5. Forging partnerships
The preferred vendor program (PVP), created in 2004, has never had the primary goal of discounts or spiffs. Indeed, PSNI rejects the label of “buying group” because the vision has always been so much greater. PSNI affiliates focus on creating true partnerships with vendors where they provide feedback on products, work together to solve problems, and collaborate on marketing strategies. We share a common bond to meet end-user expectations with their technology investments. Partners have sponsored certification programs, such as the Lean Initiative, that would have cost thousands of dollars without their support. The PVP program has seen tremendous growth over the years, which has a clear financial impact as well. PSNI affiliates now account for $169 million in PVP revenue.
6. Deepening relationships
Part of the value for executives and owners of affiliate companies is the relationships they create with their peers in the network. These peers are thought leaders and industry icons that include current and former leaders and officers of InfoComm, NSCA, and other industry trade associations—not a bad group to shape business ideas and share in business opportunities with. PSNI holds several events throughout the year to help affiliate owners spend time with each other outside of the office, including a multi-day Super Summit.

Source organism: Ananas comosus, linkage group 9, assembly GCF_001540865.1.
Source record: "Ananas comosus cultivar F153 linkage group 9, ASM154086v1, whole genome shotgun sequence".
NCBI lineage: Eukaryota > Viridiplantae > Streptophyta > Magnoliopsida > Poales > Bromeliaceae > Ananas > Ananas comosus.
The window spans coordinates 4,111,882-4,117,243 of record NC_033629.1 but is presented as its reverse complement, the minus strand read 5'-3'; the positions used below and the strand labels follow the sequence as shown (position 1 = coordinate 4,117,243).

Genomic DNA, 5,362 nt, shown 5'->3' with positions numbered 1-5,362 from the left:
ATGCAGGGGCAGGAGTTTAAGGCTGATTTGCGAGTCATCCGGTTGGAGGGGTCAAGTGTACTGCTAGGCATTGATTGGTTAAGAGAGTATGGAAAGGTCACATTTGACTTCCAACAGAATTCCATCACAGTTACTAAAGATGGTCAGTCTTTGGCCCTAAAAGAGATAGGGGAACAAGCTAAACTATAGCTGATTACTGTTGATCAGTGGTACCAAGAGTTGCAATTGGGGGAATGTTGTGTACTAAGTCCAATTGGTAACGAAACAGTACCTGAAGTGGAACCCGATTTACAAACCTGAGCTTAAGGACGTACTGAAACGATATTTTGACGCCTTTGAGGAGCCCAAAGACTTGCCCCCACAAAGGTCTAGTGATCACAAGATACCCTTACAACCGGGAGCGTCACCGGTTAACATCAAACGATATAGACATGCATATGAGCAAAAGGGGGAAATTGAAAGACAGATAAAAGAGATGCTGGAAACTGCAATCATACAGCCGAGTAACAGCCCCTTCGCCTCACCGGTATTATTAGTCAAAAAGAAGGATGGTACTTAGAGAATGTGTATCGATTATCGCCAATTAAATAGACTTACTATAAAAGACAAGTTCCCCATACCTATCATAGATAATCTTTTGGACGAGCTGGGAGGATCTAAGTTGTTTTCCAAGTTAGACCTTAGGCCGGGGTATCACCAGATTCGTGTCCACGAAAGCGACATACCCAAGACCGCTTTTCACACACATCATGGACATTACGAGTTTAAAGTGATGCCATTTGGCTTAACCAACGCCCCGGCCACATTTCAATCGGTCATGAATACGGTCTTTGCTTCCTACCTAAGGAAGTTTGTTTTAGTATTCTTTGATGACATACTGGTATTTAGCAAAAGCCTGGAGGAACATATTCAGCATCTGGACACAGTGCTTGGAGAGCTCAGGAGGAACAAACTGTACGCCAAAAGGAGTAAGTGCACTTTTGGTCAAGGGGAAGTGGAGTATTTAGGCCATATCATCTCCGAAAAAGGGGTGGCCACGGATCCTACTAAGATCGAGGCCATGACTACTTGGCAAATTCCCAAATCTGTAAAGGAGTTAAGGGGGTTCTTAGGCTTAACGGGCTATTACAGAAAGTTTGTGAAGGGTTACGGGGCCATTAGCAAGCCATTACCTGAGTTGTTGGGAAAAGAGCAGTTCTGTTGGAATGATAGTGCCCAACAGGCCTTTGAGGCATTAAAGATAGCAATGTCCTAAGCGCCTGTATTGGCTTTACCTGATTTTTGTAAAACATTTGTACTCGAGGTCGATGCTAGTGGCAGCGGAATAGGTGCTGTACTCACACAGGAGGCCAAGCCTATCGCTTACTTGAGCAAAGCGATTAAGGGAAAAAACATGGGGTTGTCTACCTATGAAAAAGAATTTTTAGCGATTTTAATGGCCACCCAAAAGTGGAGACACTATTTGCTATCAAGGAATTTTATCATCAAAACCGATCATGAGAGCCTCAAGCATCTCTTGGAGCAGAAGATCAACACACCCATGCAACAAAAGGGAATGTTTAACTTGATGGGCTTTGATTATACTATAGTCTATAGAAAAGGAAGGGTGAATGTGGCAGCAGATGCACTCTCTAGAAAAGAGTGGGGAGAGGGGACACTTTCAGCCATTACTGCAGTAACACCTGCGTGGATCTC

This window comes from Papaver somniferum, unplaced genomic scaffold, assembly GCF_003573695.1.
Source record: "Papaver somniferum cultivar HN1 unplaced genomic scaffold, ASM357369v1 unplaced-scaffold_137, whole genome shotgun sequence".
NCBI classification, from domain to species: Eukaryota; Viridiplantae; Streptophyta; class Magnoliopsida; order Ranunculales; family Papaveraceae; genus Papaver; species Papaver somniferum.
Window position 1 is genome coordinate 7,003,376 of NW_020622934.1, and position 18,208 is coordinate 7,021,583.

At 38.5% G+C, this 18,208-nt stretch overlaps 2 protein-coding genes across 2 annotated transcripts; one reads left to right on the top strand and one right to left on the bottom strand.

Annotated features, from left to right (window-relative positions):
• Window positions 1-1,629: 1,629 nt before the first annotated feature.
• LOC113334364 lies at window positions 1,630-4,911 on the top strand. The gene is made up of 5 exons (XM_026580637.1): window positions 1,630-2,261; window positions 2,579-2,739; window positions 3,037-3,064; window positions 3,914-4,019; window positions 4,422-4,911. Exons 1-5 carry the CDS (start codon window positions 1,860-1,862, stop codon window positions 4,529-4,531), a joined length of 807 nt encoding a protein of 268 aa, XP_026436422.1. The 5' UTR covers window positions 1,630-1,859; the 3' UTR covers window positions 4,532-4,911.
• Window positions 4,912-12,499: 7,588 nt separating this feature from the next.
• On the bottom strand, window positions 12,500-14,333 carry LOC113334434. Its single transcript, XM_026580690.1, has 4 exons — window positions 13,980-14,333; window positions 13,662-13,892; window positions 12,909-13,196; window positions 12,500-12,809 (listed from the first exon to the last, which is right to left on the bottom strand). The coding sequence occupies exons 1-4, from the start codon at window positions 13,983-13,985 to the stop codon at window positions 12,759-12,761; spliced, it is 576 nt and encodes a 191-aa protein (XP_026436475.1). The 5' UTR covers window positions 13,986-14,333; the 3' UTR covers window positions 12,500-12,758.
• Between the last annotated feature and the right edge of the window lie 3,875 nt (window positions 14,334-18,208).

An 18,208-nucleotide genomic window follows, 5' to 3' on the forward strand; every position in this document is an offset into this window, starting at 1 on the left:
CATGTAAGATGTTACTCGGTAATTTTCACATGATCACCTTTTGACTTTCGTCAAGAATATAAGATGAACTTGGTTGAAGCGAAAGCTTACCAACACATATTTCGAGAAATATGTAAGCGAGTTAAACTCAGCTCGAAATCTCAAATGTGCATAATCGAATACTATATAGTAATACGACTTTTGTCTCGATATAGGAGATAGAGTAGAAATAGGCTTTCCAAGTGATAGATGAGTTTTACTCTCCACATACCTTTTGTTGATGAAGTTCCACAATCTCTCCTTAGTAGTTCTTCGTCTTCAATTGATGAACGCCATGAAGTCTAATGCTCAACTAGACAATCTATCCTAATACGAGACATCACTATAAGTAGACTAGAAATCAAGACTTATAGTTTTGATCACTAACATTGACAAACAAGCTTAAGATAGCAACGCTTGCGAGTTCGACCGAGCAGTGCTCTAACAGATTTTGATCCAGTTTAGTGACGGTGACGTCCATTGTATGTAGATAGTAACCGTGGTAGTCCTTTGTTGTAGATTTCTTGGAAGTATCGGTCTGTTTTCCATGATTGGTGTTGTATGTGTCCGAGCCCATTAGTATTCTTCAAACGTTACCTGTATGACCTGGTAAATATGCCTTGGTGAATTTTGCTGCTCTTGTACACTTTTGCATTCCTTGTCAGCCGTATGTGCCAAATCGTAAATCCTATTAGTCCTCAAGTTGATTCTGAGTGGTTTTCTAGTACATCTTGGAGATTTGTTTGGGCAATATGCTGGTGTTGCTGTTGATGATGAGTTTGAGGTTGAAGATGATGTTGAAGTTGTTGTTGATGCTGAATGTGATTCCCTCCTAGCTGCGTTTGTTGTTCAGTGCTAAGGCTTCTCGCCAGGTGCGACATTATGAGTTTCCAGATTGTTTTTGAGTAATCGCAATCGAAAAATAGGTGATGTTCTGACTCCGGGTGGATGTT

7. Developing leaders
In 2016, PSNI created its first Management Training program. This program sought to develop leadership skills, share best practices, and create a forum for affiliate managers to share ideas and network with each other. For many affiliates, the networking aspect of the group and the access to shared intellectual capital, is the most valuable reason for membership.
8. Enhancing skills
In recent years, it has become clear that it’s not just owners and executives who benefit from the network alliance, but all employees. With that insight, PSNI began developing more targeted summits for project managers and sales managers. In 2013, PSNI introduced a summit for CFOs and in 2015, a summit for marketers. These summits create networking opportunities at almost every level of the business, and broaden the shared experience and knowledge of the group.
9. Making an impact
While the intent of the PSNI affiliate network is not to be a “buying group” or unduly influence pricing, the financial impact of the network cannot be overlooked because it tells a powerful story of growth and success. In 30 years, PSNI affiliate revenue has increased from approximately $80 million to more than $1 billion in 2016.
10. Looking to the future
PSNI has evolved over time—and that’s to be expected. To be relevant in any era requires constantly checking for North on the compass. PSNI does not change for the sake of changing. Instead, the success of PSNI can been attributed to listening to its stockholders and partners and delivering industry-exclusive programs that help each affiliate achieve their unique business goals and objectives.
Learn more about the PSNI network alliance, at www.psni.org.
Hailey Klein is marketing and communications director for PSNI. Follow her on Twitter @PSNI_Hailey.